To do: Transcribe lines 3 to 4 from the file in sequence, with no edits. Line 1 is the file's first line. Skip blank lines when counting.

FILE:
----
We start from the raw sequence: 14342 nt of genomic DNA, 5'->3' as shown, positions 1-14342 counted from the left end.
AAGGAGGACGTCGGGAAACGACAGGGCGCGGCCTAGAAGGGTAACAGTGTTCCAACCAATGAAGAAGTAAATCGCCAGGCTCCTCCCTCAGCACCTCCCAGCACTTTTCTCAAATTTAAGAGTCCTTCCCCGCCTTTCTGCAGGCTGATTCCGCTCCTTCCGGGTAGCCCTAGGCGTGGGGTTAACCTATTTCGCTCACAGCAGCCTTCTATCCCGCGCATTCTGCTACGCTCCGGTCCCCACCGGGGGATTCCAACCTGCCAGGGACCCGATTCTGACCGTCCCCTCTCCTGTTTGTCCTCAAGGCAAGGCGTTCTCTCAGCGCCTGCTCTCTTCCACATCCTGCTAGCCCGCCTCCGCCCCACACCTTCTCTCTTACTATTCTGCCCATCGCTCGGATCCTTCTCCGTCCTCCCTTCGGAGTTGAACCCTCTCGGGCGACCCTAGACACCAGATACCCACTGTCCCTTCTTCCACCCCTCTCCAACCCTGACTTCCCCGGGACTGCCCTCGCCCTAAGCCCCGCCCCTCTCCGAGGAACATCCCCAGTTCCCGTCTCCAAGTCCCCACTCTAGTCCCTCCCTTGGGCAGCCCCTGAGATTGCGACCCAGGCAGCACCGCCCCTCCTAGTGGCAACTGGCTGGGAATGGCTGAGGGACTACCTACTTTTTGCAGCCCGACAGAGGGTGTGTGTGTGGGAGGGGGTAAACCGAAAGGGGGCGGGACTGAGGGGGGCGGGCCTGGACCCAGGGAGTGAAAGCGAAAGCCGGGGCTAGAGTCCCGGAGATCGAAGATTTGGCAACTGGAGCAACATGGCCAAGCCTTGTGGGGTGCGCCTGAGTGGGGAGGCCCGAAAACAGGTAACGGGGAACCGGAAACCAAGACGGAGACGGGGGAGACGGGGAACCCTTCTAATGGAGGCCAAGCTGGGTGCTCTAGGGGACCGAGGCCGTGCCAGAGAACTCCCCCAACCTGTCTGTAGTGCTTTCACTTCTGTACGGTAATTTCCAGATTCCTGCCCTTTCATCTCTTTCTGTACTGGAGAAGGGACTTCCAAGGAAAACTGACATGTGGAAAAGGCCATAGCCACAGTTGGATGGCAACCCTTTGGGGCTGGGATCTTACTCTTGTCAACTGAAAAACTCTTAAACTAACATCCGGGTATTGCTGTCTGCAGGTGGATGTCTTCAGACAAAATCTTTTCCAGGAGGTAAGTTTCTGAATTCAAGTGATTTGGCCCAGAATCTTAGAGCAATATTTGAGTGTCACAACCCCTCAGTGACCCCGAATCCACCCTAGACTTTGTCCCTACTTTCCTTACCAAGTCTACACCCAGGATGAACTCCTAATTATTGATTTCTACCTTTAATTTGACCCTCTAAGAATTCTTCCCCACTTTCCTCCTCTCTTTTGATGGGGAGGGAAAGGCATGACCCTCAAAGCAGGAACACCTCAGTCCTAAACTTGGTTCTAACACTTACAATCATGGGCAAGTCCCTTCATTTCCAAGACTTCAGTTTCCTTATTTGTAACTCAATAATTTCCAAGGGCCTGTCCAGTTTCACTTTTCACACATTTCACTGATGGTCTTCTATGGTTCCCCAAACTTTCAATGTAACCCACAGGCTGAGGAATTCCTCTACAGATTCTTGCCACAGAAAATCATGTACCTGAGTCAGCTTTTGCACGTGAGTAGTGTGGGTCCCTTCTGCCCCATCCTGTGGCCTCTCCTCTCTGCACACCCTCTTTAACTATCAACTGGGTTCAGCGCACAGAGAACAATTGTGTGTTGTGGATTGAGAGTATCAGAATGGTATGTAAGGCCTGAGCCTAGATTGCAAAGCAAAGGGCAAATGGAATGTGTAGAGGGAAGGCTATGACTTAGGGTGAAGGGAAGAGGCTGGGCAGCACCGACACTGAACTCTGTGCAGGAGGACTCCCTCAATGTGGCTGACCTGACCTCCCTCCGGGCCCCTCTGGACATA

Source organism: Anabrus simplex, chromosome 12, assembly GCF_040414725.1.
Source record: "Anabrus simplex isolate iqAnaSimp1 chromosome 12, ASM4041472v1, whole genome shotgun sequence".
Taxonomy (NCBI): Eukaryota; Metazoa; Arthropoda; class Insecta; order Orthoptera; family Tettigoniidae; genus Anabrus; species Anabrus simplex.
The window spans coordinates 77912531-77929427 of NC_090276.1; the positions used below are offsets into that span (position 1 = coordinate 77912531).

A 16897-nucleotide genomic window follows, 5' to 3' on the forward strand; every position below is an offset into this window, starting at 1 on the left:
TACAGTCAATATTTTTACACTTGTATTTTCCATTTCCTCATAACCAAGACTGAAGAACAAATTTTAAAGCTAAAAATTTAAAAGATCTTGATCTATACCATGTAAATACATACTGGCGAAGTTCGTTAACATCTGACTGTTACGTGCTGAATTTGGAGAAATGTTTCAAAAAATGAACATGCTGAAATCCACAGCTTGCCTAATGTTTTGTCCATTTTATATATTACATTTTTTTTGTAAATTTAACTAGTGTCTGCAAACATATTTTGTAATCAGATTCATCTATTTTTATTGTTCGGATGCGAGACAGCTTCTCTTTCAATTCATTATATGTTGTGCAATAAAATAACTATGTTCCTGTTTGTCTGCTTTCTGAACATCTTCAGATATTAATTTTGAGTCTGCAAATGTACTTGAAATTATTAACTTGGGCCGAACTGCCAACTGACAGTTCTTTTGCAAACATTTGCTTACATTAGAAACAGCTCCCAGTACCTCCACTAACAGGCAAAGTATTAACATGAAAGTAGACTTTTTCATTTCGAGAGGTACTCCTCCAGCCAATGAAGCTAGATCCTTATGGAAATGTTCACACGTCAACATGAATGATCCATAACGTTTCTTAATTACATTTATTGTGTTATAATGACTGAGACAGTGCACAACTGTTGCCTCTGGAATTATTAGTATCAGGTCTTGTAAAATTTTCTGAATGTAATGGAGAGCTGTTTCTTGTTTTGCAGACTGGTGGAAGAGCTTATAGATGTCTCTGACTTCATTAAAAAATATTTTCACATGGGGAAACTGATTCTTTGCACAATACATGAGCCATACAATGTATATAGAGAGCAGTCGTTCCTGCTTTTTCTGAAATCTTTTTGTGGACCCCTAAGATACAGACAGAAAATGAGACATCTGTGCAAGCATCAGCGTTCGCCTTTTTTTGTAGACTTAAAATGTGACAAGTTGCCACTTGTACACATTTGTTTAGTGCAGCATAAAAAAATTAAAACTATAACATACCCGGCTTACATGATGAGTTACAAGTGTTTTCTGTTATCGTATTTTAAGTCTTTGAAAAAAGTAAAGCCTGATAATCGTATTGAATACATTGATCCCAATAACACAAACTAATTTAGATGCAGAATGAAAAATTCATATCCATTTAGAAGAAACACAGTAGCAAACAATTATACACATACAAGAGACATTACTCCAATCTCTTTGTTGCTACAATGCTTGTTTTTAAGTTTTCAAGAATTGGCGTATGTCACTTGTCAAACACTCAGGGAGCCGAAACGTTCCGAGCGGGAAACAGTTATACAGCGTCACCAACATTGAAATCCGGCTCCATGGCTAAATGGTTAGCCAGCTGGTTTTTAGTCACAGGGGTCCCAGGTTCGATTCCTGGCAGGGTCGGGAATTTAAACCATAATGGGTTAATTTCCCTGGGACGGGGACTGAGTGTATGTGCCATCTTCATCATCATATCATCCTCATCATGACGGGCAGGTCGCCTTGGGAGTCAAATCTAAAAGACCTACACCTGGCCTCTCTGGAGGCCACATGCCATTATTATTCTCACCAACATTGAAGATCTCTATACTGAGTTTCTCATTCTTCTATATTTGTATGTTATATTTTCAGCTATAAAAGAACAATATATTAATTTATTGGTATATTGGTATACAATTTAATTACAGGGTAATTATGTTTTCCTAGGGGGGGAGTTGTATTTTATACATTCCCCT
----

Source organism: Anabrus simplex, chromosome 12, assembly GCF_040414725.1.
Source record: "Anabrus simplex isolate iqAnaSimp1 chromosome 12, ASM4041472v1, whole genome shotgun sequence".